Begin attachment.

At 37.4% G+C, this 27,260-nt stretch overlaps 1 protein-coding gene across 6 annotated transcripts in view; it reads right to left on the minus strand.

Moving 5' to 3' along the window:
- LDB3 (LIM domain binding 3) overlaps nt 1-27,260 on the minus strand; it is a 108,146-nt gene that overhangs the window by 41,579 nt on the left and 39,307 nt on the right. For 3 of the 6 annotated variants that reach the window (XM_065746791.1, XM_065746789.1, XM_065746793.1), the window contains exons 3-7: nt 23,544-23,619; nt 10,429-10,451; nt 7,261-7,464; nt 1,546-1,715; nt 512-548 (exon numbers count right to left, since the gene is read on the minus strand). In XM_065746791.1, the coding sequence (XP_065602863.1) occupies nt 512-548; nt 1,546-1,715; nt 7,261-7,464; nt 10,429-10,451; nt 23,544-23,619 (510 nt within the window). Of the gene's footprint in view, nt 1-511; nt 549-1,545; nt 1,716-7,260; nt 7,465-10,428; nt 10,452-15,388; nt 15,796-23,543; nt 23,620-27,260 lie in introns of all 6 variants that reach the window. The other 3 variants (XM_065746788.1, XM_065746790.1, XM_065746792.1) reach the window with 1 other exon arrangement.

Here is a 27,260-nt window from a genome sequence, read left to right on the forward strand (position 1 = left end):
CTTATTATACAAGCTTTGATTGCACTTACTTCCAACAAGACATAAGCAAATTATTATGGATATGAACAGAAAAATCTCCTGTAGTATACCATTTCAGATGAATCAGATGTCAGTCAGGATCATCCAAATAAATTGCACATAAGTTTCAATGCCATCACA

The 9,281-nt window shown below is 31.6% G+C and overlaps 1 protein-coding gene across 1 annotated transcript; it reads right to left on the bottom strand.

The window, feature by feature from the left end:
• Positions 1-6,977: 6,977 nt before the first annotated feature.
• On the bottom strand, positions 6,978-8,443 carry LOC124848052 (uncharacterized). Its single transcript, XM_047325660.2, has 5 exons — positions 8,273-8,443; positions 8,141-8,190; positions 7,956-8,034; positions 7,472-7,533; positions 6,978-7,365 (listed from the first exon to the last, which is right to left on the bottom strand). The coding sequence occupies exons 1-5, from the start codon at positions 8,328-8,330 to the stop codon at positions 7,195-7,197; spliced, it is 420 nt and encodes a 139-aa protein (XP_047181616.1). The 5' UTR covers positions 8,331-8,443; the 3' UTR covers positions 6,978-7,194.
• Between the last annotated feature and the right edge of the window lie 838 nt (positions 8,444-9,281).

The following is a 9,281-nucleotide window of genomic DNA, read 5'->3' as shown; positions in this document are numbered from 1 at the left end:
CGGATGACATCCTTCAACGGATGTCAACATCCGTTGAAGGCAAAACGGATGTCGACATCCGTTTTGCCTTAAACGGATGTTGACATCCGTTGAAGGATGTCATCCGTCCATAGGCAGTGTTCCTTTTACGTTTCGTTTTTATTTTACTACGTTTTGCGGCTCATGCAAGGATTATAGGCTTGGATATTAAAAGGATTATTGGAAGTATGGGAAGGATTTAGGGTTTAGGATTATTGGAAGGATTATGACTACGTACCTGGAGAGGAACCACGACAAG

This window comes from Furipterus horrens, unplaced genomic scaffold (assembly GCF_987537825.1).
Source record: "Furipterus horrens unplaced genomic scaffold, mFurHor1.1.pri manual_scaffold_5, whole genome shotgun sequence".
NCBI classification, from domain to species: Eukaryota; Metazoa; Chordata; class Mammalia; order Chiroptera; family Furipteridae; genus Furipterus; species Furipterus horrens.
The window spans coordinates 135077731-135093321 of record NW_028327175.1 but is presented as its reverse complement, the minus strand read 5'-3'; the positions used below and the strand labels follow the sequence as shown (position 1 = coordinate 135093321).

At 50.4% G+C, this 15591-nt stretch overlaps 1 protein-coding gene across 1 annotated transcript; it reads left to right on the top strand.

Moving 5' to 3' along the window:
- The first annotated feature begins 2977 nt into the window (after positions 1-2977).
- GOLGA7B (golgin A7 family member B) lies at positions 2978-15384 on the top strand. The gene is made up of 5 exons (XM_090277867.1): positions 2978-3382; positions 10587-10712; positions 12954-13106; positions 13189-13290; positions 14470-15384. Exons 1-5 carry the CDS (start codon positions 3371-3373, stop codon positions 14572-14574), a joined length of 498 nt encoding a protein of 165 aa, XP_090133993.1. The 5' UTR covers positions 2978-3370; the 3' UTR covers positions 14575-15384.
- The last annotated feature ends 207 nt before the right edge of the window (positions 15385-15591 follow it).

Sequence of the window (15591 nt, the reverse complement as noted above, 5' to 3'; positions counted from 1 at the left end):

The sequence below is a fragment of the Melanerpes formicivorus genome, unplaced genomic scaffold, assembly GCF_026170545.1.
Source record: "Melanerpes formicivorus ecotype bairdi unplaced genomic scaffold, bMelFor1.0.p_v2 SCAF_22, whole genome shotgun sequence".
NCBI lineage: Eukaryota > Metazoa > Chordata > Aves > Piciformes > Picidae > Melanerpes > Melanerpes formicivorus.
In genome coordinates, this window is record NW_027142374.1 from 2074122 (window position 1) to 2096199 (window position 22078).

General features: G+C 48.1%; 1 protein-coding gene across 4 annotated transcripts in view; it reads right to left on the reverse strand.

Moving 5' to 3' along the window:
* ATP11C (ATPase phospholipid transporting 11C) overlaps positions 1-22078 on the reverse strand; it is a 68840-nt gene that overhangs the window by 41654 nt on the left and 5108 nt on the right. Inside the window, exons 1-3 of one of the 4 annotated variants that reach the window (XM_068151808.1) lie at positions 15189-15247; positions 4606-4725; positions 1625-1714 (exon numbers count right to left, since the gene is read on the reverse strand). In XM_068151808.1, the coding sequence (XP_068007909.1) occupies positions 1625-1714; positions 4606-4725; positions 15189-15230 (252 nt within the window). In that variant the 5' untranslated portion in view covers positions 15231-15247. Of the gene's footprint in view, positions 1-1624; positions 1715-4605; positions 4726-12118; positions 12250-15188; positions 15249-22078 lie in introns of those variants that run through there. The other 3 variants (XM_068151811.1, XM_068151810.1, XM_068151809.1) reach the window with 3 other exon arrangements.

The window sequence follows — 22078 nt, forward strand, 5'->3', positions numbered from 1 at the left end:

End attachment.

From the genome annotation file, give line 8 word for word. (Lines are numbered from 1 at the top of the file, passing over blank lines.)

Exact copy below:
• Positions 1-6,977: 6,977 nt before the first annotated feature.